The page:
“Unfortunately, the media represented this as a cat fight among the women’s groups,” Fugh-Berman said. “But if you actually separated it by funding, 100 percent of the groups that got money supported the drug and 100 percent that didn’t take money opposed the drug.”

On these issues, she wishes that more people would hear from the groups that can truly represent the interests of consumers or patients because they are not beholden to corporate funders.

“Those groups struggle for money. They struggle for survival,” she said.

Legitimate chronic pain organizations do exist. Kolodny noted that Pain Australia teamed up with a medical organization to keep codeine from being an over-the-counter drug.

“A legitimate pain organization would not be against efforts to address the opioid crisis or efforts to promote more cautious prescribing because opioids are lousy drugs for chronic pain,” Kolodny said.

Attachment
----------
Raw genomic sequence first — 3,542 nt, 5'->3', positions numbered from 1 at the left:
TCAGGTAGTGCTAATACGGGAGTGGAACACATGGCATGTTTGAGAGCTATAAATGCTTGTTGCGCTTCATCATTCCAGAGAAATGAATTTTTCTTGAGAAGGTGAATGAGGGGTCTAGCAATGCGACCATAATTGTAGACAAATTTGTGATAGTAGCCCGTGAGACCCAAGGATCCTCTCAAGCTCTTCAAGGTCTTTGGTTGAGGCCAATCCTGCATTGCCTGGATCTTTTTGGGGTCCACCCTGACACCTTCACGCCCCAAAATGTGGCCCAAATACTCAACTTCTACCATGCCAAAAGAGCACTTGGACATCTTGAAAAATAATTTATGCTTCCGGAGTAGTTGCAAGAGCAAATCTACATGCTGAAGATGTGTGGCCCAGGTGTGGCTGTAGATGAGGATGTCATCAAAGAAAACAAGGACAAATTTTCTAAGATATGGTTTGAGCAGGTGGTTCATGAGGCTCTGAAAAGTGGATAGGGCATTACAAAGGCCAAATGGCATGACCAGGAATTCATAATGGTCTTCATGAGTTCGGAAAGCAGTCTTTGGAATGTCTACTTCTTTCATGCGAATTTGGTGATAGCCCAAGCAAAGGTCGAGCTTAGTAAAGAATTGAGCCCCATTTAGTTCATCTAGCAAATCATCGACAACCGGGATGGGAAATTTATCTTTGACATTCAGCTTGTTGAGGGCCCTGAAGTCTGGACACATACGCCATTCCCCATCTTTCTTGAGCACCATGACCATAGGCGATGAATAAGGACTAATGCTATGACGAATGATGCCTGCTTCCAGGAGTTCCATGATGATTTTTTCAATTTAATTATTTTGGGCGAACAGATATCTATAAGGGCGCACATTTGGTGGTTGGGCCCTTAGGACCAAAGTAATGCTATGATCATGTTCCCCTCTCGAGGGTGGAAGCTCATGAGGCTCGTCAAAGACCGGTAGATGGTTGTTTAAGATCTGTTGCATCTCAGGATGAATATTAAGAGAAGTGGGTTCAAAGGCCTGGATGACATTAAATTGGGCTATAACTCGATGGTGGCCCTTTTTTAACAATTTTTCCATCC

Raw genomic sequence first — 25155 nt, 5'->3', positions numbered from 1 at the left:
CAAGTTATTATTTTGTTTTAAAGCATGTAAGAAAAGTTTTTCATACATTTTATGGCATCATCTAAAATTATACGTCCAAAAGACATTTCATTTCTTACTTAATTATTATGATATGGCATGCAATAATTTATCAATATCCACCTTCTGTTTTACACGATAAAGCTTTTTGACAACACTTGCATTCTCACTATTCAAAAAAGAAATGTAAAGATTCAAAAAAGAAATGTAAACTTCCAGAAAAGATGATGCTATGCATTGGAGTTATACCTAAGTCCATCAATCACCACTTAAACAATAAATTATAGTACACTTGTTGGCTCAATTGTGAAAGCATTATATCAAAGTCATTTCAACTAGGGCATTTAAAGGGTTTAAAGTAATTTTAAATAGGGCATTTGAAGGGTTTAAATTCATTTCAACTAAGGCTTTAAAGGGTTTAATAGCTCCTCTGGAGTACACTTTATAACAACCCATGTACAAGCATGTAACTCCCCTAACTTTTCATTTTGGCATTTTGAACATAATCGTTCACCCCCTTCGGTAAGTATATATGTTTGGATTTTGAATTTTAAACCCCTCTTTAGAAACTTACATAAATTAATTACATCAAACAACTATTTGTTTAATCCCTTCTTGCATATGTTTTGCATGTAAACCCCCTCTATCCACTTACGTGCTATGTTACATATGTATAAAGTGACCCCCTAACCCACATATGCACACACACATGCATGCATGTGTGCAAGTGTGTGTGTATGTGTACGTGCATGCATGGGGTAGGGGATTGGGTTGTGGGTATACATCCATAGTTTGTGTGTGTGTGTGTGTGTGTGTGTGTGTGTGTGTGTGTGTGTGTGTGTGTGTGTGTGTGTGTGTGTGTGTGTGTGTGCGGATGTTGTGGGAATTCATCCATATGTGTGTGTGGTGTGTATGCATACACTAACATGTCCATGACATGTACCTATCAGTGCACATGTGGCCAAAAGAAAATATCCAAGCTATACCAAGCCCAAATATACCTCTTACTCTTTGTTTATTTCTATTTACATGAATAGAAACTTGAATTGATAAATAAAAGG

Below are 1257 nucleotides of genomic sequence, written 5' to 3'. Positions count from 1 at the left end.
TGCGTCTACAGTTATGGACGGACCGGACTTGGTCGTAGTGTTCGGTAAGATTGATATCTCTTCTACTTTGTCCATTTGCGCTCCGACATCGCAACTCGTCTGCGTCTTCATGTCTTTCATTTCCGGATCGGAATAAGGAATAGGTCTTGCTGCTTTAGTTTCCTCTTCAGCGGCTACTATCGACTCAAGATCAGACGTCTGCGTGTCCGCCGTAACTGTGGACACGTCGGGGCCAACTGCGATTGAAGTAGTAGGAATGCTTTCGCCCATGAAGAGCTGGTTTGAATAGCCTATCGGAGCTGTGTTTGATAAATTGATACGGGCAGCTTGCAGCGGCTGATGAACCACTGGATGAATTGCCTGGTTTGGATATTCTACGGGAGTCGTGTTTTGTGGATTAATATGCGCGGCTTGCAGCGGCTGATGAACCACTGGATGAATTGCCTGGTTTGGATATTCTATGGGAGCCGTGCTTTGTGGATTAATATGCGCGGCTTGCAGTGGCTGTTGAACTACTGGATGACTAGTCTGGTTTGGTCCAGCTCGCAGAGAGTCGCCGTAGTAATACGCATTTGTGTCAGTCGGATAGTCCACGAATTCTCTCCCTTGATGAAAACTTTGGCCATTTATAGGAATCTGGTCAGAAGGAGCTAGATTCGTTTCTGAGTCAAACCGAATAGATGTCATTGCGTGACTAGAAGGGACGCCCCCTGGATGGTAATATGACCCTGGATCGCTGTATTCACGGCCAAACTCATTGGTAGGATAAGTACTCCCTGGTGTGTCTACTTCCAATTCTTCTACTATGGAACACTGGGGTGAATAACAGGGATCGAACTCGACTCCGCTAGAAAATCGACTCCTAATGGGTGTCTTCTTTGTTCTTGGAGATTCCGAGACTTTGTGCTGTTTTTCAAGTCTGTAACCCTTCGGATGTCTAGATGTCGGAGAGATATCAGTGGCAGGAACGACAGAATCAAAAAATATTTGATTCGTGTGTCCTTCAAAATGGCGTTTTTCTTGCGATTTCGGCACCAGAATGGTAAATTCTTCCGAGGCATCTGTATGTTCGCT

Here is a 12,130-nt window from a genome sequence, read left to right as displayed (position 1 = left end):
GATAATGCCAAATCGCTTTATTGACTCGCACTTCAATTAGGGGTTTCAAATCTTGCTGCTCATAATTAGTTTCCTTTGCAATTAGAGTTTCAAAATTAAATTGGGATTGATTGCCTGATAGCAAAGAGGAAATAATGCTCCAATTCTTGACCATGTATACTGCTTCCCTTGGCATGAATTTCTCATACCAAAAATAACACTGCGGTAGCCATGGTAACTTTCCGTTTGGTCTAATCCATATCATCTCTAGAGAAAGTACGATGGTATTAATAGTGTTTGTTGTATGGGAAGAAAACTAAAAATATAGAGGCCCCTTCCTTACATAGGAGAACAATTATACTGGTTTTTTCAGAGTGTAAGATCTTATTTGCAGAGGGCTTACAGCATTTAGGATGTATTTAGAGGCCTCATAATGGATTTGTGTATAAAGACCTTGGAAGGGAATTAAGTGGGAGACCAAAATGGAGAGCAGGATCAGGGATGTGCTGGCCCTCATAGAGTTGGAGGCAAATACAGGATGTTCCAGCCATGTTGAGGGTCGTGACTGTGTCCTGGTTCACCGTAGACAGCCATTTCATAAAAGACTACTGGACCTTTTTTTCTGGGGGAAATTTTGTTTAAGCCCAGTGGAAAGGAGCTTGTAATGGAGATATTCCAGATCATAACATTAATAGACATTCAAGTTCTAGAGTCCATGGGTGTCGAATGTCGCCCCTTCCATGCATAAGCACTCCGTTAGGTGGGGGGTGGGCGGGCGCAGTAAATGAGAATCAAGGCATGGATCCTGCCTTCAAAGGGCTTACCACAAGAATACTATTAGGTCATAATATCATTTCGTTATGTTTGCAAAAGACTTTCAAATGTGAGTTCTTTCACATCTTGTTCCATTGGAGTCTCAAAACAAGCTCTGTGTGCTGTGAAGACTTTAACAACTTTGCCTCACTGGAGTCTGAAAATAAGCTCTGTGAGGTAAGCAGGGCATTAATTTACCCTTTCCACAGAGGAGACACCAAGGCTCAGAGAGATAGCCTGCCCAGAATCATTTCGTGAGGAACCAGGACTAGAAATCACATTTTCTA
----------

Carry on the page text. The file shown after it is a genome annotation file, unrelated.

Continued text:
Fugh-Berman said opioids are great medications for severe pain — such as the days after surgery or end-of-life care — but do not work well for chronic pain: they cause addiction, respiratory depression, cardiovascular disease, etc.

The Centers for Disease Control and Prevention estimates that 91 Americans die from opioid overdose every day, and that more than a half-million died from drug overdose from 2000 to 2015.

The pharmaceutical and health products industry consistently ranks toward the top of lists of contributors to federal election campaigns. The Center for Responsive Politics reports that the industry donated $28,103,688 to congressional campaigns, with $23,215,767 going to incumbents during the 2016 election cycle. Congress has already received $6,965,956 for the 2018 elections.